Regular Blend: Trials, triumph and trivia about growing up in a multicultural community

See here: Regular Blend: Trials, triumph and trivia about growing up in a multicultural community.

This is a story from Cupertino, Calif., a slice of school life. I worked on it for my master’s thesis when I was studying journalism at Stanford and held on to it and didn’t really share it outside of school — I’m not totally sure why. Because I’m embarking on a journey to share more tales from Asian America, I’ll kick it out the door now.

The students featured in here have likely advanced, graduated from middle school or high school or college. Their parents may have retired, switched jobs, something else. I wonder what the community is like now?

In any case, the stories here were recorded in the spring of 2014. The Atlantic published an article called “The Silicon Valley Suicides” by Hanna Rosin last month, and because Cupertino is next door to Palo Alto, where her article is centered, I think it’s relevant to take another look at the various experiences of students in an area exceptional for its multicultural makeup and academic experience.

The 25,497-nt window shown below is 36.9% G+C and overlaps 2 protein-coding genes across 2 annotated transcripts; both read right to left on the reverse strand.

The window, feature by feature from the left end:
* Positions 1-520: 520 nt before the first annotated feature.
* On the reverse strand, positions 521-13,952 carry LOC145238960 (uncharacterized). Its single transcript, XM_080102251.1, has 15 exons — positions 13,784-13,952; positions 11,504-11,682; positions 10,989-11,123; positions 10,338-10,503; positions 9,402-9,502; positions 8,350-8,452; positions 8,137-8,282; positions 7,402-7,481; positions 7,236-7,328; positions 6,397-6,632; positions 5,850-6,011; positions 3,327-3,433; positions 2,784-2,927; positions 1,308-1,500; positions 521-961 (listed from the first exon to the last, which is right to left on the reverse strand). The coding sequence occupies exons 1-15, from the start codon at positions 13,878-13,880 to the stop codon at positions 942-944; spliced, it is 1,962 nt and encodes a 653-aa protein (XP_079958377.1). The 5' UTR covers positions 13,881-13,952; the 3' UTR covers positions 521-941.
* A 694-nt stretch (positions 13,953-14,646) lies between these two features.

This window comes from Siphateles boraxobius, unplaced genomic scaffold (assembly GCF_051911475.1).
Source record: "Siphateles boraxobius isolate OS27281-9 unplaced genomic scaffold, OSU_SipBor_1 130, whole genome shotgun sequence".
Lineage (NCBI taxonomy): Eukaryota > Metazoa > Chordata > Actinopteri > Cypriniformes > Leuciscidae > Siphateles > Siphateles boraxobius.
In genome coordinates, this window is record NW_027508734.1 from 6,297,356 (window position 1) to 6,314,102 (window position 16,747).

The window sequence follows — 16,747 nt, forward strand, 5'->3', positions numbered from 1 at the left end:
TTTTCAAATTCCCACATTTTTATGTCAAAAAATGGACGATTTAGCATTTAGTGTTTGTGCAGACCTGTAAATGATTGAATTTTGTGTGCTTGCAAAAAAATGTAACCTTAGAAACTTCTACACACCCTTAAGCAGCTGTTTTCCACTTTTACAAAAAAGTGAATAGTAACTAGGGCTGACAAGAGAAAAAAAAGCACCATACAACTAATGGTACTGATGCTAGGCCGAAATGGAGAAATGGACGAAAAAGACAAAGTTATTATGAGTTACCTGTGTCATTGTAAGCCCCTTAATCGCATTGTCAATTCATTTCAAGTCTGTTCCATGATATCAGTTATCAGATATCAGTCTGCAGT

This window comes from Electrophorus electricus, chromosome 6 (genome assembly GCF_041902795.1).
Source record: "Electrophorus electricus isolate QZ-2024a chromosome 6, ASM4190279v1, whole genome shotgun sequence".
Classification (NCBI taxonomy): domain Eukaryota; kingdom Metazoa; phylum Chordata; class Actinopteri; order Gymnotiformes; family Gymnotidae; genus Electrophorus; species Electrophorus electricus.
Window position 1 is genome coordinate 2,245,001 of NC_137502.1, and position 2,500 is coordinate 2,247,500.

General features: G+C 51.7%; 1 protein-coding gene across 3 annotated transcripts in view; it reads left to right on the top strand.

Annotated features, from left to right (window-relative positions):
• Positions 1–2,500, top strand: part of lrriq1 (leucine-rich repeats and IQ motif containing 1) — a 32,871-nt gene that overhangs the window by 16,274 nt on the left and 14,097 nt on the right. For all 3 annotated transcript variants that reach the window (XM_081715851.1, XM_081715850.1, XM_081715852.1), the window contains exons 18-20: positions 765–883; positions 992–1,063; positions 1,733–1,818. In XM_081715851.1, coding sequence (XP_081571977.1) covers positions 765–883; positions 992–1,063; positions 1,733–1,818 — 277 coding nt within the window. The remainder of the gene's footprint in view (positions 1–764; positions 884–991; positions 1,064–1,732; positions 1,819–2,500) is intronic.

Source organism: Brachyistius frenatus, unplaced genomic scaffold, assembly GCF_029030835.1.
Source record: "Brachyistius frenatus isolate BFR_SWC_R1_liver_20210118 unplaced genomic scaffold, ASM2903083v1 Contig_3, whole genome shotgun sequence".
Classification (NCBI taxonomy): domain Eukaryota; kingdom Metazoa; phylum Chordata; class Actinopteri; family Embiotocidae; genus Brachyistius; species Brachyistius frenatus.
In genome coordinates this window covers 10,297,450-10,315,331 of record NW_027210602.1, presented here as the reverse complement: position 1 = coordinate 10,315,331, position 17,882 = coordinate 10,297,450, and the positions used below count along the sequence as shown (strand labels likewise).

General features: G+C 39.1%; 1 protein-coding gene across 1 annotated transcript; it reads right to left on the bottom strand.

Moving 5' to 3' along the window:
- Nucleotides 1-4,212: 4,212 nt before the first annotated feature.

Sara Hayden

FOIA Reforms Approved!

Hey, this is groovy! The Freedom of Information Act has been reformed to make it easier for the public to access the government and its records.

FOIA states that generally “any person has a right…to access federal agency records.” Reform improvements include offering a one-stop shop-type portal where users can issue FOIA requests to all agencies, as well as encouraging agencies to be more open to disclosure, according to a press release.

Find out more about what the reform entails this  summary on the blog from the Society of Professional Journalists (of which I’m a member).

From SPJ: “The Society of Professional Journalists is the nation’s most broad-based journalism organization, dedicated to encouraging the free practice of journalism and stimulating high standards of ethical behavior.”

Sara Hayden